It’s easy to get mixed up with multiple connections to similar devices, across different customers, development, user acceptance and production environments.
A real-time view of exactly who is accessing what, (including internal staff and remote 3rd parties).
It also shows what role based access was used along with the activities they’ve been performing.
SysAdmins can log into Osirium using their existing standard account username and password.
Alternatively, two factor or token-based authentication via RADIUS is available for stronger authentication options.
Osirium’s Desktop Client allows SysAdmins to easily search for devices by name, type, ip/name etc.
You can also setup your own meta-information by which SysAdmins can search by and find devices, i.e. location, country, use etc.
Regular checks for device management interfaces and that ports are accessible.
Any not are clearly shown with red icons in both the Desktop Client device tree and in the SuperAdmin Osirium Web Management Interface.
The suite launches the native management tools that admins already use. This means they don’t have to use browser plug-ins, or tunnels-in-tunnels to manage the infrastructure.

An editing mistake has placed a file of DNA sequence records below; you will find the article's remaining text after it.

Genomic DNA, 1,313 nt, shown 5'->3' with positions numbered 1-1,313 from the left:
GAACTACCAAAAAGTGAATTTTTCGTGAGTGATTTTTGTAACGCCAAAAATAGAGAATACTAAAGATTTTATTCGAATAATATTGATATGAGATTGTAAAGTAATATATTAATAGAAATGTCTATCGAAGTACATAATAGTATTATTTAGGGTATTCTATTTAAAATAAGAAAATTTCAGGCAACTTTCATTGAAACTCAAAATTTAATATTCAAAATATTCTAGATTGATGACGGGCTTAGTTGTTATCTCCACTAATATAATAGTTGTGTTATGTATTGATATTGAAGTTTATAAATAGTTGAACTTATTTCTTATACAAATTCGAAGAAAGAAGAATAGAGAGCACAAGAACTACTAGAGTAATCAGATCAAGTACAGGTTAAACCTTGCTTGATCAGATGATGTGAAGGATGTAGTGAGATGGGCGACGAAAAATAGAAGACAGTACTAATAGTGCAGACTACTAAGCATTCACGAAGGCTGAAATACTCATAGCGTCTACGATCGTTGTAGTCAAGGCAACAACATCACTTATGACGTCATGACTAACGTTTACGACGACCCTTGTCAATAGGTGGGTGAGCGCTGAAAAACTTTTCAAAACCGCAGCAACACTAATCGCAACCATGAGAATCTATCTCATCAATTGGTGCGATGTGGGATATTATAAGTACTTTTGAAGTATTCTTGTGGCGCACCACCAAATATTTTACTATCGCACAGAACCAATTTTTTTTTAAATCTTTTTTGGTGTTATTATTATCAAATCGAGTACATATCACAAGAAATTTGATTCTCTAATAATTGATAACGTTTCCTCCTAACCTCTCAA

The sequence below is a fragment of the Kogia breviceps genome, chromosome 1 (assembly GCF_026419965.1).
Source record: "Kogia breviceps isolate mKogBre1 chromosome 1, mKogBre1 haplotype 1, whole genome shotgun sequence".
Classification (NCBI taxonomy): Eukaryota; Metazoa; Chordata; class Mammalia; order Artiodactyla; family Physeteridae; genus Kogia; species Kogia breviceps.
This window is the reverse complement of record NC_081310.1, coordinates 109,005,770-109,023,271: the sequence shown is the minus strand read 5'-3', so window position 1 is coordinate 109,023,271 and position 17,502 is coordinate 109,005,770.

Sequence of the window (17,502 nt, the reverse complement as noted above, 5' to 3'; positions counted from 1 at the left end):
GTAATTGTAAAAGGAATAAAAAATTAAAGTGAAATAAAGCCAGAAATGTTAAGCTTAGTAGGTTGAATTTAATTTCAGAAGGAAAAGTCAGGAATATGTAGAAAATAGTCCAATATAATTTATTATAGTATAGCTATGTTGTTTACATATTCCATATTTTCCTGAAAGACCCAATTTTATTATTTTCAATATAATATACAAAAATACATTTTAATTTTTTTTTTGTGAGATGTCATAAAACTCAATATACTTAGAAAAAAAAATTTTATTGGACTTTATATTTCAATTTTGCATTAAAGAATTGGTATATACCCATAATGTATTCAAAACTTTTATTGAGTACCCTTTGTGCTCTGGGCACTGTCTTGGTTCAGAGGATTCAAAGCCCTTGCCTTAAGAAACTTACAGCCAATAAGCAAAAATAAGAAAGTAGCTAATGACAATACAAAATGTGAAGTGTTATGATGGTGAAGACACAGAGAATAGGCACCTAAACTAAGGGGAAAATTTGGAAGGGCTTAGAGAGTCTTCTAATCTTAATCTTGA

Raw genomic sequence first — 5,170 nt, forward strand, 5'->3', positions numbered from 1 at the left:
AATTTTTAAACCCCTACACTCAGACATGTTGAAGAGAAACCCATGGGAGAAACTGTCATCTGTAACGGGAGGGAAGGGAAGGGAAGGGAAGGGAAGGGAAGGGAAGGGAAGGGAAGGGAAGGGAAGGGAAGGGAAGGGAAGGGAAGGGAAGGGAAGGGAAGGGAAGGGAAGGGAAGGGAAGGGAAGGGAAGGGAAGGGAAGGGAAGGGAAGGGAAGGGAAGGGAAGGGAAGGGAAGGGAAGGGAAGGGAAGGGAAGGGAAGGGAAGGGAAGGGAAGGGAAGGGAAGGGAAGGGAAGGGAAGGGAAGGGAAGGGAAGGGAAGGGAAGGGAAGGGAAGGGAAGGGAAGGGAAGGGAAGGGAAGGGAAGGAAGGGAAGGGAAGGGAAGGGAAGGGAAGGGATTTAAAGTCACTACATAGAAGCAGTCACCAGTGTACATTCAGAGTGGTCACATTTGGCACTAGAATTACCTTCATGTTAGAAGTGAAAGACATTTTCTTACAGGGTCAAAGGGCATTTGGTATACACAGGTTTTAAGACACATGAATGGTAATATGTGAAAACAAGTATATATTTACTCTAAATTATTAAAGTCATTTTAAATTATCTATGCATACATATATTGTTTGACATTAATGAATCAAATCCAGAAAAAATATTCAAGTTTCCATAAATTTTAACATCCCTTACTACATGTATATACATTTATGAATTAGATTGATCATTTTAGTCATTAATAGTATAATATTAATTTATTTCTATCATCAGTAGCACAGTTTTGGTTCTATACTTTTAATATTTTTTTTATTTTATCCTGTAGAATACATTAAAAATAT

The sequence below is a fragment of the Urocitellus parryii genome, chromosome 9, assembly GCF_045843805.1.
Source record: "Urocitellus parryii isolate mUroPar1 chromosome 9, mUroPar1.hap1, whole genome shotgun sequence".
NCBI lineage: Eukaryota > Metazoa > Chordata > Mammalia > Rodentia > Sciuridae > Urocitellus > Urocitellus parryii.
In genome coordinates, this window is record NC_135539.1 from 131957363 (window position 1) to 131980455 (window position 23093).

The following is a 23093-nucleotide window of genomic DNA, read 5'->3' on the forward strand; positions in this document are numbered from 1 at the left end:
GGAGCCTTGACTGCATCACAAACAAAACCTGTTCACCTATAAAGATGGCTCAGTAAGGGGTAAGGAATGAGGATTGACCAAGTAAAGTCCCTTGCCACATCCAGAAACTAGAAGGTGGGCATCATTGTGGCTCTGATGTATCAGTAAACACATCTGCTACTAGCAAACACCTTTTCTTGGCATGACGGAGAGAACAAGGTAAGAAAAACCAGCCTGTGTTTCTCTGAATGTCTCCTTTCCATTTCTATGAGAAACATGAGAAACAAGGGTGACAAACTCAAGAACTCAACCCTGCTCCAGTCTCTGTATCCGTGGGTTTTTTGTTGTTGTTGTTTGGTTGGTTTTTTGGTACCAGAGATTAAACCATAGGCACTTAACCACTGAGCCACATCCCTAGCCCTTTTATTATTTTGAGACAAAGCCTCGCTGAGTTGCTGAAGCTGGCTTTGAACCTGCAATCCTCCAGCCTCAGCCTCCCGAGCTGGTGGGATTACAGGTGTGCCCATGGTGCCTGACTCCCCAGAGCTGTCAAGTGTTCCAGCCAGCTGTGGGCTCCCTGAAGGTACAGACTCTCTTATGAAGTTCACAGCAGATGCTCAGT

This keeps SysAdmins happy, motivated and productive as possible.
All connections are made through Osirium’s proxies, so all connections come from the Osirium IP address, which means that firewall and device access restrictions can be locked down accordingly.
This avoids complex management routing on devices.
Each admin’s credentials are injected as the connections pass through the proxies.
This means passwords are never sent down to the Osirium Desktop Client. Its not possible to sniff memory or inspect command strings within the process tree to reveal a password. This is especially important for allowing 3rd party access.
Access can be restricted to multiple, time windows in 30 minute increments through-out the working day.
SysAdmins who have been granted access are presented with a countdown of the time left to complete their job and, optionally, how long to wait until the next window opens up.
It is no longer necessary to issue the maximum level of access to everyone in the admin team.
Osirium applies a least-privilege security posture, ensuring that each privileged role, particularly those out-sourced to 3rd party service providers, are given no more than the level of privileged necessary for them to fulfil their jobs.
The suite handles access to Windows Workstations and Servers within multiple domains, without any need for existing trusts relationships between those domains.
Osirium will provision accounts into the correct AD domain and then Single Sign-On with the correct domain account.
No agents to be installed on devices, servers or in applications.
This eliminates the costly process of configuring and maintaining update programmes.